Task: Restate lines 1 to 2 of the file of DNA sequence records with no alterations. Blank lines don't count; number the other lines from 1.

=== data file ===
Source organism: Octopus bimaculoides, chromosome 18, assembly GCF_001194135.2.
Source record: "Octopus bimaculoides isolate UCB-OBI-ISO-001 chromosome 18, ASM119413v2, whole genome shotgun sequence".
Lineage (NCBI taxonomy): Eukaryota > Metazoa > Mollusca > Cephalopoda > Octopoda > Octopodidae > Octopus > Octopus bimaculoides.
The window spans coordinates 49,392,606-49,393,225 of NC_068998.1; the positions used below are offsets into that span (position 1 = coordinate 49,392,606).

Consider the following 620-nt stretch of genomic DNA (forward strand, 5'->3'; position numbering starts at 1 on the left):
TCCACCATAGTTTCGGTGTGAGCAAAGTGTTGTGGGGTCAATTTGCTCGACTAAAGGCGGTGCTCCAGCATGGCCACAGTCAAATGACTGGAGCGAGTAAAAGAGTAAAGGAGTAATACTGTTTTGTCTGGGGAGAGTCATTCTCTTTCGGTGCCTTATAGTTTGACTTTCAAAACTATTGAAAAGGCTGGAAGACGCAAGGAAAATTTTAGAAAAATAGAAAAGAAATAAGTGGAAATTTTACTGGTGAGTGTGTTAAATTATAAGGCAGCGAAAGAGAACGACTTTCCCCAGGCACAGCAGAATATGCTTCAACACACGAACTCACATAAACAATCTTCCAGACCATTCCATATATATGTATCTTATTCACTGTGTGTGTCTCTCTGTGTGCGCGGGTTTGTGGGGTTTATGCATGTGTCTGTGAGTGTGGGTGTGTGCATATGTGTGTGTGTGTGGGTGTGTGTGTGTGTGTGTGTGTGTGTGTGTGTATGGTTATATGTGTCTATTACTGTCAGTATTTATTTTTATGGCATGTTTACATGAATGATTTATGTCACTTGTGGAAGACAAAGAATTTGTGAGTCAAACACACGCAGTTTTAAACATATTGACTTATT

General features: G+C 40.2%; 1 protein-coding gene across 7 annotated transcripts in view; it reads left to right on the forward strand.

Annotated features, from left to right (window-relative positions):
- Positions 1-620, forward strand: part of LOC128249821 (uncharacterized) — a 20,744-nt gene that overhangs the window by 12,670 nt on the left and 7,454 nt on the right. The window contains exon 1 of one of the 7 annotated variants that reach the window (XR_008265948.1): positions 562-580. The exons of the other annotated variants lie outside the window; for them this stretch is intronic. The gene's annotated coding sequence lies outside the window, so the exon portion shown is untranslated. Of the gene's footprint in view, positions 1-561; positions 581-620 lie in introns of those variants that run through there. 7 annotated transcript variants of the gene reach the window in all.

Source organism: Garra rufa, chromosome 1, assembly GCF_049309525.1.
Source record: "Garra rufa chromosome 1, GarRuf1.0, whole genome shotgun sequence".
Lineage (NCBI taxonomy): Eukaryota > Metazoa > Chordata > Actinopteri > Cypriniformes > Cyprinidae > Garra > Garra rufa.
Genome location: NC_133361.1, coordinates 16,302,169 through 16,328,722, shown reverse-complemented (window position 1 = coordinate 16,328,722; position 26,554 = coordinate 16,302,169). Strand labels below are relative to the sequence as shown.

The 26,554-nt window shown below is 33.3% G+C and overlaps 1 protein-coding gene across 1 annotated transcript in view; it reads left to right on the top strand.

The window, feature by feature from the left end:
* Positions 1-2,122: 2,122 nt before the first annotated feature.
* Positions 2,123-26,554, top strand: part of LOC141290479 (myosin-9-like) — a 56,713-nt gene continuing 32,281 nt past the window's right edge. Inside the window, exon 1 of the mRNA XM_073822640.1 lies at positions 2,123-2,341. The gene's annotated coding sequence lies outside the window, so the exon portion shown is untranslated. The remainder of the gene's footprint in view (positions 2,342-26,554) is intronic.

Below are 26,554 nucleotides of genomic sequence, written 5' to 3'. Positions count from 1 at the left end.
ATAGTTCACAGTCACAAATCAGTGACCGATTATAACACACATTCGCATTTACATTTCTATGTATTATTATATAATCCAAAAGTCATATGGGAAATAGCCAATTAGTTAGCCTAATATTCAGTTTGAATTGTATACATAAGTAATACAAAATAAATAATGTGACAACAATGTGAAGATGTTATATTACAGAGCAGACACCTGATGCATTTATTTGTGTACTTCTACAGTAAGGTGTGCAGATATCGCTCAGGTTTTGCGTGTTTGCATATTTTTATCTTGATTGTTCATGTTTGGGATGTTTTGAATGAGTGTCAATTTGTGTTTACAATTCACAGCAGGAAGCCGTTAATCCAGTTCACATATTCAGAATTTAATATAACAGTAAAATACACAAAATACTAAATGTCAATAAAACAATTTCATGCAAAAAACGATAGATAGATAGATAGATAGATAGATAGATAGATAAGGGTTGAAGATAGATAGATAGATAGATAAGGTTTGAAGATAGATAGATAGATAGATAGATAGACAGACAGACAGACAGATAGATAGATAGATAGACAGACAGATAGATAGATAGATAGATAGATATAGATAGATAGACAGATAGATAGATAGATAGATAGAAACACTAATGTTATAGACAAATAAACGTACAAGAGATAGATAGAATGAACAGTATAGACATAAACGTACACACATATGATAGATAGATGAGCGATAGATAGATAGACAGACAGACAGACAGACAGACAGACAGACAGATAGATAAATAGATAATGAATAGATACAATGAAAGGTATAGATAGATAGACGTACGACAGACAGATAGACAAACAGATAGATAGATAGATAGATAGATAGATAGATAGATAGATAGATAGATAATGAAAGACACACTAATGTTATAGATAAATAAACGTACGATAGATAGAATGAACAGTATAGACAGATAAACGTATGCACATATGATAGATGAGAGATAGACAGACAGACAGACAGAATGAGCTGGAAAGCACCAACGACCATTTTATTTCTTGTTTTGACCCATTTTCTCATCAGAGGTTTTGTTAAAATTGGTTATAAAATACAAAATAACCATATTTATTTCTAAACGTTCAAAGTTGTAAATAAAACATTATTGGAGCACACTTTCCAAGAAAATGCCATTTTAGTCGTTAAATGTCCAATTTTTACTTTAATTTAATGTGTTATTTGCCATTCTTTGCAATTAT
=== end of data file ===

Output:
Source organism: Octopus bimaculoides, chromosome 18, assembly GCF_001194135.2.
Source record: "Octopus bimaculoides isolate UCB-OBI-ISO-001 chromosome 18, ASM119413v2, whole genome shotgun sequence".